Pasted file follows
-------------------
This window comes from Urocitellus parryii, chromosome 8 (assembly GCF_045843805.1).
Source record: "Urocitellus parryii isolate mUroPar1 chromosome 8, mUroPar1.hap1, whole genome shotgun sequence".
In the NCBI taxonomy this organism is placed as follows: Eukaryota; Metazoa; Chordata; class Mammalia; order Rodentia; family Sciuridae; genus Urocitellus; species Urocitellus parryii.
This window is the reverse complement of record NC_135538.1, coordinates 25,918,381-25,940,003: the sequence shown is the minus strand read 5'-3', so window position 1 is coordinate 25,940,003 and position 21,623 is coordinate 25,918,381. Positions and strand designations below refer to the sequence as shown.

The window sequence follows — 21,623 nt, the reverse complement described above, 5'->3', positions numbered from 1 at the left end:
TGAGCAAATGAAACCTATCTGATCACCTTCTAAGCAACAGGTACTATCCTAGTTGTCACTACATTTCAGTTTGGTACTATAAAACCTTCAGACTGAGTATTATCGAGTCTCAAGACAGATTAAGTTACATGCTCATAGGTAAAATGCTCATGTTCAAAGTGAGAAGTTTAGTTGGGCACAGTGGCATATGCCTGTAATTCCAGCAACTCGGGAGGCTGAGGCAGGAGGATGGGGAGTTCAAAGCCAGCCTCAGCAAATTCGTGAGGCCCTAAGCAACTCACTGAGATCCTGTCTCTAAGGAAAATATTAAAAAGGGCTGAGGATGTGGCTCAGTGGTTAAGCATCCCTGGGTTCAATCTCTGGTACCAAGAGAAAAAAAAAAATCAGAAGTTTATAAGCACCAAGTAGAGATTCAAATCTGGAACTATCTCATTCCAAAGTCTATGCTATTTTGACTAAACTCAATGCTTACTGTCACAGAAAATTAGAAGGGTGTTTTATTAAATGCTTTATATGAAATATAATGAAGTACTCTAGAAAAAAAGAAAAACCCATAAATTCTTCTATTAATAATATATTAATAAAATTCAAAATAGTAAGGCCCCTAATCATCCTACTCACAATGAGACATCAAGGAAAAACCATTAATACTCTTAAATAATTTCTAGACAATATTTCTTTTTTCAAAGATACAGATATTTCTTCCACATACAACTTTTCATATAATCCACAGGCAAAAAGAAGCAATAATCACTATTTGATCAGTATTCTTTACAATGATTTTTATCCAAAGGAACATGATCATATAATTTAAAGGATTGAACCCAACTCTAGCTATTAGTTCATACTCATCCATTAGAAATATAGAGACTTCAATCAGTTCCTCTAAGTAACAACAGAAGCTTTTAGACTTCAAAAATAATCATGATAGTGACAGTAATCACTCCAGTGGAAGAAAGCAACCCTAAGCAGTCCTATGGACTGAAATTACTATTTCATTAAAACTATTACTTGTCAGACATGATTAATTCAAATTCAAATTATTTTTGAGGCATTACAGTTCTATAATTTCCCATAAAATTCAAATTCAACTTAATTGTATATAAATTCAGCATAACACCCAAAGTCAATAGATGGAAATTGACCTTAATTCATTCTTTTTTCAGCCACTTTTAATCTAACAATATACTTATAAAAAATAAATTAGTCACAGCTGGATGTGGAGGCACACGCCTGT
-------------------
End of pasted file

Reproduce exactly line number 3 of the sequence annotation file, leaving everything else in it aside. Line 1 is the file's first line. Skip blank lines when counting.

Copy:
In the NCBI taxonomy this organism is placed as follows: Eukaryota; Metazoa; Chordata; class Mammalia; order Rodentia; family Sciuridae; genus Urocitellus; species Urocitellus parryii.